Dictionary of Theories, Laws, and Concepts in Psychology

By Jon E. Roeckelein | Go to book overview

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UNCONSCIOUS INFERENCE, DOCTRINE OF. The German physiologist/ psychologist Hermann Ludwig Ferdinand Helmholtz (1821–1894) developed the doctrine of unconscious inference (in German, ‘‘unbewusster Schluss’’), which refers to a judgment one makes on the basis of a limited amount of data or evidence and is made without conscious awareness (Helmholtz, 1856–1866; cf: Wundt, 1862; Chalmers, 1996). The notion of unconscious inference was offered by Helmholtz as an explanation for many perceptual phenomena (see Allport, 1955; cf: the likelihood principle—Helmholtz’s idea that people interpret sensations in such a way as to perceive what is most likely to have given rise to those sensations; Sutherland, 1996). For example, concerning the perceptual principle of interposition: when two objects (A and B) are arranged before an observer such that A is partially blocking B, the observer makes an unconscious inference and concludes that object A must be closer to him or her than object B. Historically, the doctrine of unconscious inference was a very important part of Helmholtz’s theory of perception and was a corollary of the empiricist position—the viewpoint that knowledge results from experience, induction, and learning, and where in its once extreme form it asserted that mind at birth was a ‘‘blank slate’’ or tabula rasa upon which experience writes its messages. The empiricist position competed with the viewpoints of nativism—the doctrine that the capacity to perceive time and space is inborn, genetic, or inherited; rationalism—the perspective that truth is received through the use of rational thought and deductive reasoning; and a priorism—the doctrine that the mind comes equipped with innate ideas where genuine knowledge is possible independent of experience. Unconscious inference may be viewed also in connection with Helmholtz’s theory of color contrast (which never gained general acceptance): red and verdigris are color complementaries and contrast with each other; a gray-colored stimulus figure appears on a red ground; it contrasts with the red, and, by unconscious inference, the observer sees it as the opposite (‘‘greenish’’)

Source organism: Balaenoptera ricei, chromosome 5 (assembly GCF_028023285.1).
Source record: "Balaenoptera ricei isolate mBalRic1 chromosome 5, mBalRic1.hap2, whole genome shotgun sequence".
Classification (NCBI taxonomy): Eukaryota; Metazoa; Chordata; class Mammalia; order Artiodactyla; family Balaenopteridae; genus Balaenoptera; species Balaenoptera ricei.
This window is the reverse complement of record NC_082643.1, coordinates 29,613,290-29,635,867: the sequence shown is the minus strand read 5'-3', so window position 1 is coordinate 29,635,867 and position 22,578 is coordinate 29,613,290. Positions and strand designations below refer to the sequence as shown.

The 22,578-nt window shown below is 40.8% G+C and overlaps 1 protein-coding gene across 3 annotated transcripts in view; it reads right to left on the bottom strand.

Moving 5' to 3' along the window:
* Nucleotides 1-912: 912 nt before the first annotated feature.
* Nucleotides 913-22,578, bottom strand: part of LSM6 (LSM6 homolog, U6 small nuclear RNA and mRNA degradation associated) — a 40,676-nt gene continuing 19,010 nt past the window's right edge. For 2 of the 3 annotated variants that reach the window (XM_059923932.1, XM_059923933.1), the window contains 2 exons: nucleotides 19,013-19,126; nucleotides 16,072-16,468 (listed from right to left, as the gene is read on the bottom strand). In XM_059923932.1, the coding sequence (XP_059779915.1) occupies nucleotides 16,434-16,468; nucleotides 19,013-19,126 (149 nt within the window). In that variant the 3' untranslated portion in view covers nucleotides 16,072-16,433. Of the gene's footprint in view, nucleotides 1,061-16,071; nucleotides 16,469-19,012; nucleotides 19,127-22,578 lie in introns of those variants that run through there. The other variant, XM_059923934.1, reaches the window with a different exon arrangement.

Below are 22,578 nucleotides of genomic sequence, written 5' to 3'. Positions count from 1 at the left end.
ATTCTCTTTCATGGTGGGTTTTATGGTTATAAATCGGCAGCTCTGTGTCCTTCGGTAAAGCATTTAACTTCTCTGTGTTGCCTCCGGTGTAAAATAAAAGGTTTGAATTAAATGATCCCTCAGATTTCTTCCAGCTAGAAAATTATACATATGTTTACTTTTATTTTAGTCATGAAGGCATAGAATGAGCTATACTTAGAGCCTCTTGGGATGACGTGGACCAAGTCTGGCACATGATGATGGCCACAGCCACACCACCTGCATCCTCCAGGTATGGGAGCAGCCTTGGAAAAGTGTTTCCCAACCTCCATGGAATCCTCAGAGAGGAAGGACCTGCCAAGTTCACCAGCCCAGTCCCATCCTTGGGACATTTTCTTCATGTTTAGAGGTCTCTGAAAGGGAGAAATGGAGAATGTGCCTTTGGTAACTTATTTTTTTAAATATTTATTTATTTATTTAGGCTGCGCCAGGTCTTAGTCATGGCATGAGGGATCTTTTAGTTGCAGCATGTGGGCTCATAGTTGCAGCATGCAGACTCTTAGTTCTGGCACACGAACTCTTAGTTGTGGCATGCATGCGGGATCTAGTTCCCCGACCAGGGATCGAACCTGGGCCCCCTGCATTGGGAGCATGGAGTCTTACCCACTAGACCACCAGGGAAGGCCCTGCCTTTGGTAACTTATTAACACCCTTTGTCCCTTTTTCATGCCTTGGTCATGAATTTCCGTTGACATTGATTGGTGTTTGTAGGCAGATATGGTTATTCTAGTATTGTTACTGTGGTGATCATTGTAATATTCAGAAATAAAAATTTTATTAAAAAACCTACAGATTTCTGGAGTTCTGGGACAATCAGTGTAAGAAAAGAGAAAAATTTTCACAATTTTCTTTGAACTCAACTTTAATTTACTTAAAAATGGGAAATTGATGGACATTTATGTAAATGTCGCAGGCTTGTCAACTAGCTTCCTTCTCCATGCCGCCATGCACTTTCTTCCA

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Dictionary of Theories, Laws, and Concepts in Psychology
Table of contents

Table of contents

  • Title Page iii
  • Contents vii
  • Preface ix
  • Introduction xi
  • Abbreviations xvii
  • A 1
  • B 64
  • C 87
  • D 128
  • E 154
  • F 180
  • G 199
  • H 224
  • I 250
  • J 273
  • K 279
  • L 286
  • M 317
  • N 338
  • O 349
  • P 356
  • Q 395
  • R 396
  • S 418
  • T 451
  • U 463
  • V 466
  • W 474
  • X 485
  • Y 486
  • Z 489
  • Appendix A 495
  • Appendix B 521
  • Selected Bibliography 527
  • Subject Index 529
  • About the Author 549
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